Recently on “Black Twitter,” a picture surfaced showing a protester with a sign saying “We are not our ancestors, we will fuck you up.” Through erasure of our culture and miseducation of our history in the school system, it’s a common misconception that our ancestors didn’t fight back. The staged narrative that Black people are lazy, just allowed themselves to captured, and became too docile and submissive during slavery are all lies that propagate self-hate and loss of identity. During a time where our people are in need of strength, let me show you when the strongest of our ancestors, women, did indeed, fuck someone up.
Yaa Asantewaa was an African Queen of the Ashanti people during the 19th century in what is present day Ghana. She held many other responsibilities including being a farmer, primary King advisor, and Gate keeper of the Golden Stool, an emblem of Ashanti power, cultural, and the kingdom itself. In opposition to attempted control of her land by the Europeans and the starting of a colony being formed, Asantewaa rebelled by leading her army as Commander in Chief against the oppressive forces of the white enemy. To inspire her troops she is quoted as saying “How can a proud and brave people like the Asante sit back and look while white men took away their king and chiefs, and humiliated them with a demand for the Golden Stool. The Golden Stool only means money to the white men; they have searched and dug everywhere for it…If you, the chiefs of Asante, are going to behave like cowards and not fight, you should exchange your loincloths for my undergarments.” She proved to be such an enduring revolutionary and soldier that she even has this war named after her- Yaa Asantewaa War of Independence. In August 2000, Yaa Asantewaa had a museum opened in her honor in Ghana to commemorate her influence.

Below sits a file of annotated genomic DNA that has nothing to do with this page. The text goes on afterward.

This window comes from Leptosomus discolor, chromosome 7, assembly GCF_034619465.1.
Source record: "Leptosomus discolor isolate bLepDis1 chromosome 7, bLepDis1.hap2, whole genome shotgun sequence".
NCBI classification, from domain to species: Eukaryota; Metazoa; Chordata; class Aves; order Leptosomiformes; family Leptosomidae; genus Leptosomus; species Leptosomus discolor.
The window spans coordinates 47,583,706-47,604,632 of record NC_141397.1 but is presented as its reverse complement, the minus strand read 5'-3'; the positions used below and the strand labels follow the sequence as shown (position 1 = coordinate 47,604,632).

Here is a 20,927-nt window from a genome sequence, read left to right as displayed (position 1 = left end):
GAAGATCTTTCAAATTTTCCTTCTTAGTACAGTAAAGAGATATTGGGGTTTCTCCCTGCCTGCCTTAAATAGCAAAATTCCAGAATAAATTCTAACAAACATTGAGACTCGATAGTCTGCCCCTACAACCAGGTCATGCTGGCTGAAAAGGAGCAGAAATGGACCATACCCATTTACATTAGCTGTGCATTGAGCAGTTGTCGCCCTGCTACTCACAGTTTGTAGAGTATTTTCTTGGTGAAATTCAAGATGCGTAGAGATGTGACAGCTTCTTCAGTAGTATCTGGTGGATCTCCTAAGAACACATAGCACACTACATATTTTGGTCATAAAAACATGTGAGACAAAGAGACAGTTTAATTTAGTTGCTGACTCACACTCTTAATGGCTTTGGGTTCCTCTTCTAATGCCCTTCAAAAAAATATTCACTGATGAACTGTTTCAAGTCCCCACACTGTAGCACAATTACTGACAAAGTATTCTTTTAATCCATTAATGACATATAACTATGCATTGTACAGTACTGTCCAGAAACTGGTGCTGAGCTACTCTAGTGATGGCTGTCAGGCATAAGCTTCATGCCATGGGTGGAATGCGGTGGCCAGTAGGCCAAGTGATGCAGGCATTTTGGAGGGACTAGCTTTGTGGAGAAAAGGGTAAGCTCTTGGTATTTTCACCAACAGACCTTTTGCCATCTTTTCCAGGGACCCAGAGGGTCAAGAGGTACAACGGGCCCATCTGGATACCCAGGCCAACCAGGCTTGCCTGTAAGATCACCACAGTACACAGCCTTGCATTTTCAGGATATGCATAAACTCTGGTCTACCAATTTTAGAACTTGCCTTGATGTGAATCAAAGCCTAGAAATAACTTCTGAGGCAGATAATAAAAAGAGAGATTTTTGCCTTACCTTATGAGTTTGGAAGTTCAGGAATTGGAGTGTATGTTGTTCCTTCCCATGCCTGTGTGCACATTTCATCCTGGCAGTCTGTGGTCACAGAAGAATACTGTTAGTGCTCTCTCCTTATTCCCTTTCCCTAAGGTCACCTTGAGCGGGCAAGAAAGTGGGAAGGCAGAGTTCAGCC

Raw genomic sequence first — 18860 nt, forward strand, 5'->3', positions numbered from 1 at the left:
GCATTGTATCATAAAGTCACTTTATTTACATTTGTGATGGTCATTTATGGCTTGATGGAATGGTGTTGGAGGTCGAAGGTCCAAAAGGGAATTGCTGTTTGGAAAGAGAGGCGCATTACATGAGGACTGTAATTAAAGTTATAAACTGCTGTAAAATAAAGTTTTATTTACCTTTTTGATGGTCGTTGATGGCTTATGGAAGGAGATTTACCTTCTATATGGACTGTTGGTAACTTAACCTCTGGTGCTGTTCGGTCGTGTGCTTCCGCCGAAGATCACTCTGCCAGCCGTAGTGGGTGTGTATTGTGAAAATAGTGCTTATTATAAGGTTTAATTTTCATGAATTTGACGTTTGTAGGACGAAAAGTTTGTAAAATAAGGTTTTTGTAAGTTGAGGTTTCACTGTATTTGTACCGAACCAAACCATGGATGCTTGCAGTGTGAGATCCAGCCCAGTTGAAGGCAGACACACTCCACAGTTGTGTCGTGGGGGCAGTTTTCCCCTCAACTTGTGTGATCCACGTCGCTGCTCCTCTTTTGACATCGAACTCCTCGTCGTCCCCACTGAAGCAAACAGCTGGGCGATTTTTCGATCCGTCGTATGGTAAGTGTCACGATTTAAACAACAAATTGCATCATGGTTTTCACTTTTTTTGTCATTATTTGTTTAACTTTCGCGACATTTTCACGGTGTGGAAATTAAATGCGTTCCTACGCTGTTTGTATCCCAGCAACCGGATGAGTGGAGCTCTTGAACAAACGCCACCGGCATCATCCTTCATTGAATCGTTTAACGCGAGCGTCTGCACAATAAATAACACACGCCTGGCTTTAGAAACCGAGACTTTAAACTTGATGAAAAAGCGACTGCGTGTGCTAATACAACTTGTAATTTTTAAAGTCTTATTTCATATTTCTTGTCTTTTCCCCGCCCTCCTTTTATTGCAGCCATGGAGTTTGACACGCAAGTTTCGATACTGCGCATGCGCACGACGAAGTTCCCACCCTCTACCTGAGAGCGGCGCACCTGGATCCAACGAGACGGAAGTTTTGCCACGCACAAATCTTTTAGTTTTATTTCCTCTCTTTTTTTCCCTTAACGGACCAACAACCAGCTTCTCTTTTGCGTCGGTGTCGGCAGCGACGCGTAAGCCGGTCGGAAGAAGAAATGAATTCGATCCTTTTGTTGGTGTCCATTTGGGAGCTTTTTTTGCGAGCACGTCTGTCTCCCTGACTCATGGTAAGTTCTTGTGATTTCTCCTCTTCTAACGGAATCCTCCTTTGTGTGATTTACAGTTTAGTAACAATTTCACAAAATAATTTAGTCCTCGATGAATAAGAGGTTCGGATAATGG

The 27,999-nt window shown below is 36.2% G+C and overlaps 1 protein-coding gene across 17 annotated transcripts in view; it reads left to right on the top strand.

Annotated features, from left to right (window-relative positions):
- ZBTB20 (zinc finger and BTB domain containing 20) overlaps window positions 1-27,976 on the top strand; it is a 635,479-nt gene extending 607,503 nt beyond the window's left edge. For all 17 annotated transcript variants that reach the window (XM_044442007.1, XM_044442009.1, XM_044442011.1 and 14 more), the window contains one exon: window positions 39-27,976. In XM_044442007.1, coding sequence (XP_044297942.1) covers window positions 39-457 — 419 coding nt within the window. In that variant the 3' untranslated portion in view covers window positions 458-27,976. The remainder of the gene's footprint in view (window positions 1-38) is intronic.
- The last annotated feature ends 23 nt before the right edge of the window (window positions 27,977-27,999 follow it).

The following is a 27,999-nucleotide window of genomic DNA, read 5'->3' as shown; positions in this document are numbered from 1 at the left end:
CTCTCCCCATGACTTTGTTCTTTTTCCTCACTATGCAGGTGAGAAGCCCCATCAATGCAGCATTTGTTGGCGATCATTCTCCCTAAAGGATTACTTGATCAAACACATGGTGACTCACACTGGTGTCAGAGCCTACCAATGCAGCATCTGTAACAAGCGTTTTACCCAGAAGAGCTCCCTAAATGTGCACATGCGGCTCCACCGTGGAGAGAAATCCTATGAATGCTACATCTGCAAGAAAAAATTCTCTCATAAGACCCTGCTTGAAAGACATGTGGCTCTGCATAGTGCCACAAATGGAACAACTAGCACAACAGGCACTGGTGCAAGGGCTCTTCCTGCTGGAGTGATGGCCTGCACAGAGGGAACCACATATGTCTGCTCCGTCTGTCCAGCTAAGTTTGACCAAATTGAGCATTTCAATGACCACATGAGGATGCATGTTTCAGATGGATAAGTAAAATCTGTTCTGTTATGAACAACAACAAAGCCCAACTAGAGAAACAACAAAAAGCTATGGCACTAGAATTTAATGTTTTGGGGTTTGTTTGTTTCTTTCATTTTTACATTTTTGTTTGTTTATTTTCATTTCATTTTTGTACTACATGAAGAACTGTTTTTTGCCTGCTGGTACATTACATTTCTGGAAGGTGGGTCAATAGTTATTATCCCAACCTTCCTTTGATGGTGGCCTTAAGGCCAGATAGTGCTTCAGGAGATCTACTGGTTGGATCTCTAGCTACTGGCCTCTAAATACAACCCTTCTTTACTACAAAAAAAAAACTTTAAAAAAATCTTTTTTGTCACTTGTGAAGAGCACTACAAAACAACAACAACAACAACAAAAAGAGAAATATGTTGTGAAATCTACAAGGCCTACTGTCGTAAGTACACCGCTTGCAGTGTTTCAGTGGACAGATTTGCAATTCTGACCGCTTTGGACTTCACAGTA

Queen Ranavalona I of Madagascar was African royalty that was viewed as a tyrant by colonists, but really was a patriotic leader that wanted to keep her political and cultural sovereignty in tact while creating a self-sufficient nation for her people. Succeeding her husband’s reign, after his death, Queen Ranavalona reversed his policy of Europeanization. She strongly opposed colonization efforts, expelled Christian missionaries, and persecuted Malagasy converts. When the British and French launched an expedition against her kingdom, they were repulsed at Tamatave; the heads of her enemies displayed on pikes as sign of her victory. By the Queen’s death in 1861, Madagascar was isolated from Europe and remained so for the next three decades.
Queen Nzinga was a tactical leader who fought against the Portuguese and their expansion within Central Africa and Queen mother to her Mbuntu people. In this 30 year lasting war with this rival country, Nzinga personally led her warriors to victory in 1647 using guerrilla attacks. Her resistance and strength inspired the revolt that ultimately ended in the independence of Angola. Her legacy is regarded with a little controversy as she was a christian, joined forces with the dutch at one point in time, and it’s debated whether or not she killed her brother. With all things considered, she is a military leader that protected her people, a nation of Black brothers and sisters with little hesitation, a lot of force, and her strength.
Since the beginning of time, as they may be the creators of life and the universe, Black women have given their all for the protection of their people and land. To say that the ancestors didn’t fight back is almost disrespectful, but also a lasting result of slavery causing the miseducation of our people. These are just a few of our ancestors that played a vital role in the war waged against the white man, the numbers are numerous. Acts of rebellion aren’t just physical wars. Protesting, marching, buying from Black owned businesses, making Black art, etc. are all ways of fighting back. Even just waking up and choosing to stay Black and alive when the world is wishing the opposite upon you is rebelling. However you fight, just let it be for our Black people and in an effort to dismantle white supremacy, like our Queens did.